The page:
Putting Purpose into Perspective
Updated: Sep 26
My first introduction to the power of having purpose was when I read Man’s Search for Meaning by Victor Frankl. Frankl was a psychologist and concentration camp survivor who spent considerable time contemplating why some prisoners survived and others didn’t. He saw that survivors were people who found meaning in life and a sense of purpose in their future. Frankl suggested it’s not pleasure or happiness that is the point of life, but in finding a meaning that transcends ourselves.
More recently, I watched a video of Simon Sinek talking about who makes it through Seals training. Since my husband, David, survived the infamous Seals BUD/S “hell week” twice (only to be injured too badly to continue training), I asked him who makes it through training. He confirmed the truth of Sinek’s video - the people who make it through Seals training are not the ones that are the strongest, fastest, or most athletic. Those who make it through find the energy to help a team mate even when they themselves are exhausted and overwhelmed. It’s a trait of Dave’s that continually inspires me. He, like the Seals, finds meaning outside of himself.
A Harvard Business review article from 2018 says that 9 out of 10 people are willing to make less money to do more meaningful work, and a report from Gartner suggests that the pandemic only strengthened these convictions in people. Awareness of the value of aligning work with a greater purpose has been growing steadily for decades, yet many businesses still haven’t connected their work to a greater meaning. Why is this?
When I talk with leaders about defining a greater purpose for their work, they often express that the nature of their work isn’t connected to a greater purpose. “We just fix pipes,” or “We only lay cable.” Yet many organizations with otherwise mundane products or services have defined a greater purpose. Steve Jobs could have said, “We only make computers,” but instead he said, “We give individuals power.” Kellogg could say, “We only make food,” but instead they say, “We nourish families so they can flourish and thrive.” Every business can serve a higher purpose.
To find your business's purpose, ask yourself these questions:
What makes me a “good guy” instead of the evil, greedy businessperson so often portrayed in the media?
What meaningful problems does my business solve?
What emotion do I want people to associate with my business (joy, relief, trust, comfort)?
What would the world be like if our product or service didn’t exist?
At Journey Consulting, we could have said, “We help business owners plan their exits,” but our founder, Jayne McQuillan, felt there was more to it than that. What would the world be like without exit planning? She looked at reports showing 80% of businesses that go to market don’t sell. Without proper exit planning, companies go out of business, employees lose jobs, and owners are forced to delay retirement or make significant lifestyle changes. That’s why our purpose is not just to plan exits, but to “Change lives by transforming business,” and that mission inspires us every day.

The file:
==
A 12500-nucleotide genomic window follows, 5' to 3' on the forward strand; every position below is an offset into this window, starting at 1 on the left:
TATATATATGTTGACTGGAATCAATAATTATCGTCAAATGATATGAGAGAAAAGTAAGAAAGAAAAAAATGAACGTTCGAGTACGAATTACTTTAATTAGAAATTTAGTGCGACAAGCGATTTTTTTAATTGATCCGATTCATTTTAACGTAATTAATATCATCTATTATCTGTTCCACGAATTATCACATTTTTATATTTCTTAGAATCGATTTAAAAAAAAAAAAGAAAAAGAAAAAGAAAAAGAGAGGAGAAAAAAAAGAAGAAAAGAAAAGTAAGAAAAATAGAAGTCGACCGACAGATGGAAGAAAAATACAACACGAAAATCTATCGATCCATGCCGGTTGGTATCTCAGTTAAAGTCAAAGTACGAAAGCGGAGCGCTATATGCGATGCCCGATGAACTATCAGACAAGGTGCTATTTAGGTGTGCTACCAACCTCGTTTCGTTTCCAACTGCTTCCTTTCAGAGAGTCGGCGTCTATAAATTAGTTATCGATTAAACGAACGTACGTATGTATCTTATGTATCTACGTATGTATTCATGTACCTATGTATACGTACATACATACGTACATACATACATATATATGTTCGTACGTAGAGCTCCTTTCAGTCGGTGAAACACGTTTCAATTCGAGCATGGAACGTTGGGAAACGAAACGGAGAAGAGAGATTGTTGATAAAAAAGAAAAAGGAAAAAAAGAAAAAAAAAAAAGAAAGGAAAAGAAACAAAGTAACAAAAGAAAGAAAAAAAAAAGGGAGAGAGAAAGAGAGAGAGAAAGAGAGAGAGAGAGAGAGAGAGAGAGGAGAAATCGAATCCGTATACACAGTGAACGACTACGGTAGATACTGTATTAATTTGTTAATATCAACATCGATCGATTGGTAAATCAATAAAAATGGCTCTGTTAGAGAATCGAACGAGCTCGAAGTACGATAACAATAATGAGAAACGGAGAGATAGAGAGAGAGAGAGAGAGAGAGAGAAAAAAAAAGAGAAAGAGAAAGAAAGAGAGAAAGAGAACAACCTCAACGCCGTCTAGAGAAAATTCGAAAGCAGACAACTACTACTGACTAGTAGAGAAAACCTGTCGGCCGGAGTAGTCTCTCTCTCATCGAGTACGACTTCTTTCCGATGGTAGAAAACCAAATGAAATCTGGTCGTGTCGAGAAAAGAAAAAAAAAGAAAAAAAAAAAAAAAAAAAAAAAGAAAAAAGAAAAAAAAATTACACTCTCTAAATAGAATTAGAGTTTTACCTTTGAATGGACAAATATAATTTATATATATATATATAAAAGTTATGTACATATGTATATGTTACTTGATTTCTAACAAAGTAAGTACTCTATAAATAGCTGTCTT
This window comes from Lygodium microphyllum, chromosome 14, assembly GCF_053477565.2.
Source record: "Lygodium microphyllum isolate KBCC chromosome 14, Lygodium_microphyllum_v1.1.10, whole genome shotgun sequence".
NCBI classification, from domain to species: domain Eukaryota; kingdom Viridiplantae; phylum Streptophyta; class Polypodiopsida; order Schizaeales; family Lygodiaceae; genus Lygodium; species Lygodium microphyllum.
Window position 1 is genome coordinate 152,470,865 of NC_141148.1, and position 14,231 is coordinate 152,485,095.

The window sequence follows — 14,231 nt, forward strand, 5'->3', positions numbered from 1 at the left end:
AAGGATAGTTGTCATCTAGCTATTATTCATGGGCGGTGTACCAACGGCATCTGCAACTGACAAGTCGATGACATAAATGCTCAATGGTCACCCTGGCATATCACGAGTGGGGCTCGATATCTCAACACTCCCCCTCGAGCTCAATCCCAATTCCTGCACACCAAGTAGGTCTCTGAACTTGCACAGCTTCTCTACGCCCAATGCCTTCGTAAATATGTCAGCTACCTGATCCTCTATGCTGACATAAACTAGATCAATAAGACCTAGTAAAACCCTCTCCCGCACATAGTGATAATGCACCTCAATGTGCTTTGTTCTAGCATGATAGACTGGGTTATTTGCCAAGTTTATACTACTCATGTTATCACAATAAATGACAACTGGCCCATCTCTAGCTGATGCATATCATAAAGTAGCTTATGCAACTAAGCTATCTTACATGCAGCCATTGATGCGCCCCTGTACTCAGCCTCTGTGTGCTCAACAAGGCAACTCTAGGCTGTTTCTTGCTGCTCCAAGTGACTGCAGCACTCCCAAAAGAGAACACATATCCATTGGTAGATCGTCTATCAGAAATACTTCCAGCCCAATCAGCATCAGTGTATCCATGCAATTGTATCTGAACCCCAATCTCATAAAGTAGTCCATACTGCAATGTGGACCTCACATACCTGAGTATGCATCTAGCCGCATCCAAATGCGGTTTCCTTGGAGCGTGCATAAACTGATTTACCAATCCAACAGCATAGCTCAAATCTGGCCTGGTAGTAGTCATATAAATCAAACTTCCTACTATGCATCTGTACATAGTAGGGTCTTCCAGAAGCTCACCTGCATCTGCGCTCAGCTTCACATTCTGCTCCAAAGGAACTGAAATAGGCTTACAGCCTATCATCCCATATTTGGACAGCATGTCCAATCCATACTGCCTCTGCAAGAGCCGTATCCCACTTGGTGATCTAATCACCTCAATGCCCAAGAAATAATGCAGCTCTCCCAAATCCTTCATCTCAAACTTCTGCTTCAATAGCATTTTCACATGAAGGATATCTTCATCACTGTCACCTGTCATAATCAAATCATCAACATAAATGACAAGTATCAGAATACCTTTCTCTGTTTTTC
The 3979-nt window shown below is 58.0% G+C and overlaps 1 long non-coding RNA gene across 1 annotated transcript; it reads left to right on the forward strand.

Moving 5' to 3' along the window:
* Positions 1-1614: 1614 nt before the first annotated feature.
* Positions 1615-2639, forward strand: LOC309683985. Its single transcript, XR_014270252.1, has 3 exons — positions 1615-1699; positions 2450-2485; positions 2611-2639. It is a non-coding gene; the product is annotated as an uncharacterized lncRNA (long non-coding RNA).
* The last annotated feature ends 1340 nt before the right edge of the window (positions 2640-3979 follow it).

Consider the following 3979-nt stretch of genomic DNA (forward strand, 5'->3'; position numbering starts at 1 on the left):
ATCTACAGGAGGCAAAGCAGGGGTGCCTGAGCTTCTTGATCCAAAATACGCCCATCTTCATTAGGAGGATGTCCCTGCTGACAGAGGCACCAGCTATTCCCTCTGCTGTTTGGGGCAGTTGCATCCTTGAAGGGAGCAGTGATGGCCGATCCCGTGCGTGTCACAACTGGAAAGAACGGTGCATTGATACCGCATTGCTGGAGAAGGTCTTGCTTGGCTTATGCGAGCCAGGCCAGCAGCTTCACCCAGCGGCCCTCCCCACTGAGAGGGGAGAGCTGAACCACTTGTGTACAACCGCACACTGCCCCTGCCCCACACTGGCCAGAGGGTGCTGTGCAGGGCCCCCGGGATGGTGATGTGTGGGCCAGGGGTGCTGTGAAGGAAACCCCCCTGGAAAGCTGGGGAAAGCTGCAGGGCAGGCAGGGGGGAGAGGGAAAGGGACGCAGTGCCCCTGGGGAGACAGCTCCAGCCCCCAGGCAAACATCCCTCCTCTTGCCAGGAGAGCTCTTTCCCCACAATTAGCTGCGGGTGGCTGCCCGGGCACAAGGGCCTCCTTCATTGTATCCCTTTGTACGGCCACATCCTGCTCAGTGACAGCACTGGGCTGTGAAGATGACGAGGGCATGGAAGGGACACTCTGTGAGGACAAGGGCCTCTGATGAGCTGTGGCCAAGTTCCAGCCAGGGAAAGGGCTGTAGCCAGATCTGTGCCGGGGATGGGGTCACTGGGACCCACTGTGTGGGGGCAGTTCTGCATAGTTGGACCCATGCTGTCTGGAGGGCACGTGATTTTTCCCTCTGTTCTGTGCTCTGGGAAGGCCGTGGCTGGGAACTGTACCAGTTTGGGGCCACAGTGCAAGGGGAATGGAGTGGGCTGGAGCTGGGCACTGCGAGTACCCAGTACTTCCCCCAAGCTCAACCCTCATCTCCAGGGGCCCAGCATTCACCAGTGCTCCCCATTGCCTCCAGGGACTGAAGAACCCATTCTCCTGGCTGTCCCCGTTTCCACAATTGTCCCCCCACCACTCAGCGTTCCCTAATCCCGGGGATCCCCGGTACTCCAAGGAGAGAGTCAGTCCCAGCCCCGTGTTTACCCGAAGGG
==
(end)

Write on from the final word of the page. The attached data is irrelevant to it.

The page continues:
Business owners increasingly feel overwhelmed by the tight labor market and challenging supply chain. Many are putting off conversations about purpose, but now is the time to talk about what gives your work meaning. It will give you and your employees the fuel you need to power through the challenges you’re facing. As Frankl said, “There is nothing in the world, I venture to say, that would so effectively help one to survive even the worst conditions as the knowledge that there is a meaning in one's life.” Help your employees find that meaning and they will stay with you. Help yourself find that meaning and you will persevere through any challenge. So, talk to your employees about what value they see the company is bringing to the world. Ask front-line employees what moments make them the proudest. Answer the questions listed above with your team and define your purpose together. Then let that purpose become your north star.
I’ll leave you with a final quote from Victor Frankl:
“Don't aim at success. The more you aim at it and make it a target, the more you are going to miss it. For success, like happiness, cannot be pursued; it must ensue, and it only does so as the unintended side effect of one's personal dedication to a cause greater than oneself…”